In most cases, an attorney owes no duty to a non-client and therefore cannot be successfully sued for malpractice by a party they have not represented. One exception to this rule is in estate law. Of course an estate-planning attorney owes a duty to their client prior to the client’s death. Some areas in which estate-planning attorneys can be found negligent include drafting errors, errors in execution, failure to accomplish a testator’s intent, failure to update an estate plan based on new laws or facts, failure to investigate heirs and assets, allowing execution when the testator lacks testamentary capacity, and delay in implementation of an estate plan.
Under the privity doctrine, lawyers are directly liable to their clients for breaching their duty. The liability may extend to third parties, specifically the intended beneficiaries.
A Richmond lawyer and his firm are liable for a $603,409.90 bequest that should have gone to the Richmond Society for the Prevention of Cruelty to Animals (“RSPCA”), as a divided Supreme Court of Virginia has upheld a trial court’s decision in a legal malpractice case.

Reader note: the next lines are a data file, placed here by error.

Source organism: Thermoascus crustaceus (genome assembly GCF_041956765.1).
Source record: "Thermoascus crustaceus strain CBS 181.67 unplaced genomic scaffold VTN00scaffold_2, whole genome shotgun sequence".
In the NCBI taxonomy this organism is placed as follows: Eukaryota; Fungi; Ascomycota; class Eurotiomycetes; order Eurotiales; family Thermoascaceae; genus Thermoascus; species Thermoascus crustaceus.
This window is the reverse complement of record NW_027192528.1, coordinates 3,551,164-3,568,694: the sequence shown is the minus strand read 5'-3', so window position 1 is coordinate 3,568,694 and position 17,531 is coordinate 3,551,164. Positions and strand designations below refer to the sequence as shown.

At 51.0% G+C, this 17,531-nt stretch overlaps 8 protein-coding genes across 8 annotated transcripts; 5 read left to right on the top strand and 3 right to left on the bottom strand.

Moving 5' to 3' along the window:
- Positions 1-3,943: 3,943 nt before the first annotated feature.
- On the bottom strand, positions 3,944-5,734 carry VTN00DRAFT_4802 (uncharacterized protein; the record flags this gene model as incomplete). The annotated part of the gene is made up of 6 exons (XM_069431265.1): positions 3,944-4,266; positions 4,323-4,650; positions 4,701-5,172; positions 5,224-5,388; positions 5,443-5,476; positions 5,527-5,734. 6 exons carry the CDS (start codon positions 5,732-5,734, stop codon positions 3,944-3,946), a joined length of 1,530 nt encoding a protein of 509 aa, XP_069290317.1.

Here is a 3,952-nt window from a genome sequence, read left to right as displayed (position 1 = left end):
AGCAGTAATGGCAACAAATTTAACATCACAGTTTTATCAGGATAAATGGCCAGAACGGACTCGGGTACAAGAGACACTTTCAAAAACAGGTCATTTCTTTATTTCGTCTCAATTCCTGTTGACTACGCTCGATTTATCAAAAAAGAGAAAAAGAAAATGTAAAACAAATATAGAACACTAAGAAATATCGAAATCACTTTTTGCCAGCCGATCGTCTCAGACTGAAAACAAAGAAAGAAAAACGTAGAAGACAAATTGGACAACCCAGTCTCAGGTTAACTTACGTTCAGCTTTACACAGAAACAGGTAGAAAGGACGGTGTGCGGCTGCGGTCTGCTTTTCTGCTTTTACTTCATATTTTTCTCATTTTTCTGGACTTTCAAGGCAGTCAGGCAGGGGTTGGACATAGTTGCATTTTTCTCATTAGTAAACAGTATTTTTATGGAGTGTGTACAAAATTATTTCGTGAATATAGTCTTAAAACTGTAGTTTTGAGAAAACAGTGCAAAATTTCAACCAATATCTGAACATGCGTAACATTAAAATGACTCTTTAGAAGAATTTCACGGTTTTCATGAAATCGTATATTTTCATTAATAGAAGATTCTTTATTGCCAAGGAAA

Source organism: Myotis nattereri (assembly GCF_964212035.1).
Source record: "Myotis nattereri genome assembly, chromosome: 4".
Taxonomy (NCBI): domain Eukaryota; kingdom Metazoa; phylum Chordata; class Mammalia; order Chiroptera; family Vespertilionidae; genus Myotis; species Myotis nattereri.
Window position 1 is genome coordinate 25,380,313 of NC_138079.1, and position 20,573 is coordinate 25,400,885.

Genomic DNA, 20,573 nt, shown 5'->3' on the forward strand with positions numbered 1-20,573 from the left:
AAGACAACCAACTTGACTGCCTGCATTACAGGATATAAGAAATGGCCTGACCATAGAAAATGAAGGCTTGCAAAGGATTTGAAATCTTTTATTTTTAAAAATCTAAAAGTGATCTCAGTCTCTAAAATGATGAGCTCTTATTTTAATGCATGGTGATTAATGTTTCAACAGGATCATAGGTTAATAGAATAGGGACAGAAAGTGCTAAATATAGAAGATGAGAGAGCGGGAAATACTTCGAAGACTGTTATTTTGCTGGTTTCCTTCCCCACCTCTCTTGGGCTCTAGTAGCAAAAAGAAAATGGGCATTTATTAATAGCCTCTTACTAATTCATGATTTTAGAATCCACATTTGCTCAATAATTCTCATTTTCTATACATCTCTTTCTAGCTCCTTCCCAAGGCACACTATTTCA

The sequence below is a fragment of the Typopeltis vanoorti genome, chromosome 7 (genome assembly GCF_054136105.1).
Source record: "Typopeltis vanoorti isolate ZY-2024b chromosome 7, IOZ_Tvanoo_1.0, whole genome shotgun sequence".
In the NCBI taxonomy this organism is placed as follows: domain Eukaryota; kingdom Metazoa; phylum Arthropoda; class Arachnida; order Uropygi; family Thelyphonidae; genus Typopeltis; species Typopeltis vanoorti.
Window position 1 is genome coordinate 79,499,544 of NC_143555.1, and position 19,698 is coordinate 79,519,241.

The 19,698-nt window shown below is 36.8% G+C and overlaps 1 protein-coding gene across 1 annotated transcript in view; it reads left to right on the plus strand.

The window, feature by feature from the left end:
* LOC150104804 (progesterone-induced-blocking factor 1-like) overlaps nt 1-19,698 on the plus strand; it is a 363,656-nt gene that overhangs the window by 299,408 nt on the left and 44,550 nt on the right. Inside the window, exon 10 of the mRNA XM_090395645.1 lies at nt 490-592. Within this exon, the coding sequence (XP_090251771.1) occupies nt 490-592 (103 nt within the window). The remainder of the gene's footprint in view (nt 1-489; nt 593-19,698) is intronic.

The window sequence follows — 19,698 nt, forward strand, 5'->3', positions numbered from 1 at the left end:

A Chesterfield County resident requested a Richmond lawyer prepare her will to leave her estate to her mother, but if her mother predeceased her, then the estate was to go to the Richmond Society for the Prevention of Cruelty to Animals. The will was prepared and executed in 2003.
The client passed away in 2008, after her mother had died, and the attorney, as the estate’s co-executor notified the RSPCA that it was the estate’s sole beneficiary. However, a title insurance company said the will left only the tangible estate to the RSPCA, but all real estate passed to her heirs at law. The RSPCA sued the attorney who prepared the will for legal malpractice.
At trial, the parties stipulated that the attorney had a duty to prepare his client’s will accurately and that he did not accurately incorporate her intent to give her real estate to the animal welfare organization. The RSPCA’s ultimate bequest, less expenses, would have totaled $675,425.50. A Richmond Circuit Court found the sum of $603,409.90 as damages for the RSPCA. A six-member majority of the court upheld the ruling in its June 2 decision.
Justice Elizabeth McClanahan dissented, saying the RSPCA did not have standing to sue for breach of the contract for legal services between the attorney and his client. The rule of strict privity in legal malpractice actions has not been abolished in Virginia, McClanahan said, and any decision to abolish the common law privity requirement should be left to the General Assembly.
Abandonment of the privity doctrine is “particularly troublesome” in the context of estate planning services, McClanahan said, under the majority holding that the legal malpractice cause of action accrues on the date of the client’s death. This means an attorney may be held liable for malpractice decades after the will was drafted, she said.
Golightly Mulligan and Morgan can assist you with both estate-planning needs and professional liability litigation. Contact us for more information or a consultation.